Super Size Me

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Super Size Me
File:Super Size Me Poster.jpg
Theatrical release poster
Directed byMorgan Spurlock
Produced byMorgan Spurlock
Written byMorgan Spurlock
StarringMorgan Spurlock
Alexandra Jamieson
CinematographyScott Ambrozy
Edited byJulie "Bob" Lombardi
Distributed bySamuel Goldwyn Films
Roadside Attractions
Release date
May 7, 2004
Running time
98 min.
CountryUnited States
LanguageEnglish
Budget$65,000[1][2]
Box office$30,000,000[2]

Super Size Me is a 2004 American documentary film directed by and starring Morgan Spurlock, an American independent filmmaker. Spurlock's film follows a 30-day period from February 1 to March 2, 2003 during which he ate only McDonald's food. The film documents this lifestyle's drastic effect on Spurlock's physical and psychological well-being, and explores the fast food industry's corporate influence, including how it encourages poor nutrition for its own profit.

Spurlock ate at McDonald's restaurants three times per day, eating every item on the chain's menu at least once. Spurlock claimed he consumed an average of 20.92 megajoules or 5,000 kcal (the equivalent of 9.26 Big Macs) per day during the experiment. As a result, the then-32-year-old Spurlock gained 24½ lbs. (11.1 kg), a 13% body mass increase, a cholesterol level of 230, and experienced mood swings, sexual dysfunction, and fat accumulation in his liver. It took Spurlock fourteen months to lose the weight gained from his experiment using a vegan diet supervised by his then-girlfriend (now ex-wife), a chef who specializes in gourmet vegan dishes.

The reason for Spurlock's investigation was the increasing spread of obesity throughout U.S. society, which the Surgeon General has declared "epidemic," and the corresponding lawsuit brought against McDonald's on behalf of two overweight girls, who, it was alleged, became obese as a result of eating McDonald's food [Pelman v. McDonald's Corp., 237 F. Supp. 2d 512].[3] Spurlock points out that although the lawsuit against McDonald's failed (and subsequently many state legislatures have legislated against product liability actions against producers and distributors of "fast food"), much of the same criticism leveled against the tobacco companies applies to fast food franchises whose product is both physiologically addictive and physically harmful.[4][5]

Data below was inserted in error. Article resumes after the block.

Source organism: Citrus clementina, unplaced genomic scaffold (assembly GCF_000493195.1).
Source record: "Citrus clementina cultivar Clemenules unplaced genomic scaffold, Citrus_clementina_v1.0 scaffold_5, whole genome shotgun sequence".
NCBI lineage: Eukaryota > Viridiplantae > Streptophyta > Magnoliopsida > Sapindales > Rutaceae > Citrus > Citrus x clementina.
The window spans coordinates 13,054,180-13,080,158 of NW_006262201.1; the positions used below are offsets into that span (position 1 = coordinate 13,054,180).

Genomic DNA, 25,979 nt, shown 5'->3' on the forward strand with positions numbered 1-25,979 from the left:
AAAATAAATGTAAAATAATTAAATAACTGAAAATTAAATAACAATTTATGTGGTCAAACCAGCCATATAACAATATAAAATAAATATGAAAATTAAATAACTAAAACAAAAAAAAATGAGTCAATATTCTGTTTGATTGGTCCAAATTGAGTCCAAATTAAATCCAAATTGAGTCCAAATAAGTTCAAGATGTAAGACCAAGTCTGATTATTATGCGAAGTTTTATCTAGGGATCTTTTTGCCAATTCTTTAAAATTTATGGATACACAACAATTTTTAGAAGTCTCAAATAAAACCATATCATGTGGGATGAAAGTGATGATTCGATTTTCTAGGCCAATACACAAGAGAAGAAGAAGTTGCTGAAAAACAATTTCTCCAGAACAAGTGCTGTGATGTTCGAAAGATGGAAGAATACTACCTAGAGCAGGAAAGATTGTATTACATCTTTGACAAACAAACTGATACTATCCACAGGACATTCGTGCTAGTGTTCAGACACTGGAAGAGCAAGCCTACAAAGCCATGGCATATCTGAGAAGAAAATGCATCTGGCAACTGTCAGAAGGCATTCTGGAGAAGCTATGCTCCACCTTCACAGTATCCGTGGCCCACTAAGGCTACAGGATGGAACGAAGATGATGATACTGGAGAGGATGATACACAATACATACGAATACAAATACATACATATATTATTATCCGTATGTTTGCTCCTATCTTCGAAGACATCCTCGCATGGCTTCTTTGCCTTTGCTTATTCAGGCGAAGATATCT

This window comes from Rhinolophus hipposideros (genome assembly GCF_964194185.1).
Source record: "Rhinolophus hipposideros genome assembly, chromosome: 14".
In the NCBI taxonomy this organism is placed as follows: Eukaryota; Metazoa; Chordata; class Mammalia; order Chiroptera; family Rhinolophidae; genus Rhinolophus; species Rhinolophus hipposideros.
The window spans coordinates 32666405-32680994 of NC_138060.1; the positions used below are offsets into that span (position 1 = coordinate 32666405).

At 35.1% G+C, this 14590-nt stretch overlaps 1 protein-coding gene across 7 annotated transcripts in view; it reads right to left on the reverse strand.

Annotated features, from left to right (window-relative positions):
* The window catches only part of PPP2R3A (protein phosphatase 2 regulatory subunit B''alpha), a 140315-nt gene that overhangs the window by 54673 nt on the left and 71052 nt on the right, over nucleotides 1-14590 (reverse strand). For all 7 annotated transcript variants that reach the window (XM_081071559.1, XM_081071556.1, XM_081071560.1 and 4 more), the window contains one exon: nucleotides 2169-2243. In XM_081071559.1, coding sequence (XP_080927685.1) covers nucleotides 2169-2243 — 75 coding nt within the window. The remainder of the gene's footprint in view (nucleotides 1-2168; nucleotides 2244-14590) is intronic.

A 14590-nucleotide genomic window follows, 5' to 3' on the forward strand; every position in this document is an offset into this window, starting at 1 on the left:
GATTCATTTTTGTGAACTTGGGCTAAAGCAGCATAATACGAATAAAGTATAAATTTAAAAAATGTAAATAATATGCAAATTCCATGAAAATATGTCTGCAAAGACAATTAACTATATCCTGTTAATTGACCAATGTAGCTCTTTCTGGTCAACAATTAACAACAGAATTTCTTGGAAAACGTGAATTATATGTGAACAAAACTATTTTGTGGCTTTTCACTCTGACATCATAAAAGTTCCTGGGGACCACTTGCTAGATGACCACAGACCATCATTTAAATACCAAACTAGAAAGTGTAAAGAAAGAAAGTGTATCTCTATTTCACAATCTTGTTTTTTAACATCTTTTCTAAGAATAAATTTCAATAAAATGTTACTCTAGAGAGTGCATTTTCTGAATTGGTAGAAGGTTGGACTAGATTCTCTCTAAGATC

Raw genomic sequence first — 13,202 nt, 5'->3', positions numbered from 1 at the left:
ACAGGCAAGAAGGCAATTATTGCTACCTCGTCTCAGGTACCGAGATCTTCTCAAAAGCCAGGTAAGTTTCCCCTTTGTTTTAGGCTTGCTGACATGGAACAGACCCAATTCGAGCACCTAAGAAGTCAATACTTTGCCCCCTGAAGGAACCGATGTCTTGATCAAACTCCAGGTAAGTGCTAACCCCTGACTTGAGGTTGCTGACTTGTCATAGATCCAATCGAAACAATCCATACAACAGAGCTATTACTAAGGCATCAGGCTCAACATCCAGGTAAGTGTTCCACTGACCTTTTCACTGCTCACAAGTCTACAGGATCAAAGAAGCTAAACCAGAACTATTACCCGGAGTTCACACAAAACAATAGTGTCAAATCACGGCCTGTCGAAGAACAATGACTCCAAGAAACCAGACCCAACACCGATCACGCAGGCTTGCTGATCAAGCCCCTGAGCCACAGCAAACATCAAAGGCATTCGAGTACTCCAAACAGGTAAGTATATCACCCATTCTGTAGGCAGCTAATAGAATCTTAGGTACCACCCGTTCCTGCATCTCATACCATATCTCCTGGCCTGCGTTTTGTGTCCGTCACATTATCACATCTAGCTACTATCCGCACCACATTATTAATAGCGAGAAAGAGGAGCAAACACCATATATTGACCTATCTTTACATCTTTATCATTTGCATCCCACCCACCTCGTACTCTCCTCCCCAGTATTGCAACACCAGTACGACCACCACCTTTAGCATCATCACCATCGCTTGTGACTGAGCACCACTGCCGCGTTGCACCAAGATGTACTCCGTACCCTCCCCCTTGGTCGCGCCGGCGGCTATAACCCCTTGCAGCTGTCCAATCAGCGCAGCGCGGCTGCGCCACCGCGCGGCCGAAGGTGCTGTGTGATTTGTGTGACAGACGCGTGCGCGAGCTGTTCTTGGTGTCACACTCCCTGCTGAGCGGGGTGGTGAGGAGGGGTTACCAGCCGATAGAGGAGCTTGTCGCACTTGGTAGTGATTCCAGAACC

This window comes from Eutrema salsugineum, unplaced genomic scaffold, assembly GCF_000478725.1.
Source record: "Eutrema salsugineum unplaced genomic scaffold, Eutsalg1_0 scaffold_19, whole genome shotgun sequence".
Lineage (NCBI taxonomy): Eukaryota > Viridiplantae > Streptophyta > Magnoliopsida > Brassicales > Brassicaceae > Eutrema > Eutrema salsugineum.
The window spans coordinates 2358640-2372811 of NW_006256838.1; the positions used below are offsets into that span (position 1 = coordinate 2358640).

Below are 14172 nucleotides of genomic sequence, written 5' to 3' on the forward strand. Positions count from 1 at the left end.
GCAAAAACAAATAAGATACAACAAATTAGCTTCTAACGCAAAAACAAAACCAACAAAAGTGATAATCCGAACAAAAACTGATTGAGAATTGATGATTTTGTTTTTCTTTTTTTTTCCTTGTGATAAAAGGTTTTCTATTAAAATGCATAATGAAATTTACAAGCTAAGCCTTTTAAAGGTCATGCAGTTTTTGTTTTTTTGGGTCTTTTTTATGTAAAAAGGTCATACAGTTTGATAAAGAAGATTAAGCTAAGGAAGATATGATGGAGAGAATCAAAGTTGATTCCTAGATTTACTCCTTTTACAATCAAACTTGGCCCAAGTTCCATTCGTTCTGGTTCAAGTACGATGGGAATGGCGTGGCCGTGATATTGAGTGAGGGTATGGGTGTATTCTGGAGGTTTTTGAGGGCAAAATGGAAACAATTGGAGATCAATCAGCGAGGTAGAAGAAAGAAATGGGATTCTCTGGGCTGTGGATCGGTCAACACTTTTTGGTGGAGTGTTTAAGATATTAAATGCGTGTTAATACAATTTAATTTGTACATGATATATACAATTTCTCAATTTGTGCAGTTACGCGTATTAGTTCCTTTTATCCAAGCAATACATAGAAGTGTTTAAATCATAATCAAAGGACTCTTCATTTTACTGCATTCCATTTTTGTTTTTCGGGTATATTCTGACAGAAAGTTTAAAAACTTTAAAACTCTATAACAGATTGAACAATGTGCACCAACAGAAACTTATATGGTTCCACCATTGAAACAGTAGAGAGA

The documentary was nominated for an Academy Award for Documentary Feature.[6] A comic book related to the movie has been made with Dark Horse as the publisher containing stories based on numerous cases of fast food health scares.[7]

Content

As the film begins, Spurlock is in physically above average shape according to his personal trainer. He is seen by three physicians (a cardiologist, a gastroenterologist, and a general practitioner), as well as a nutritionist and a personal trainer. All of the health professionals predict the "McDiet" will have unwelcome effects on his body, but none expected anything too drastic, one citing the human body as being "extremely adaptable." Prior to the experiment, Spurlock ate a varied diet but always had vegan evening meals to appease his then-girlfriend, Alexandra, a vegan chef. At the beginning of the experiment, Spurlock, who stood 6 feet 2 inches (188 cm) tall, had a body weight of 185.5 lbs (84 kg).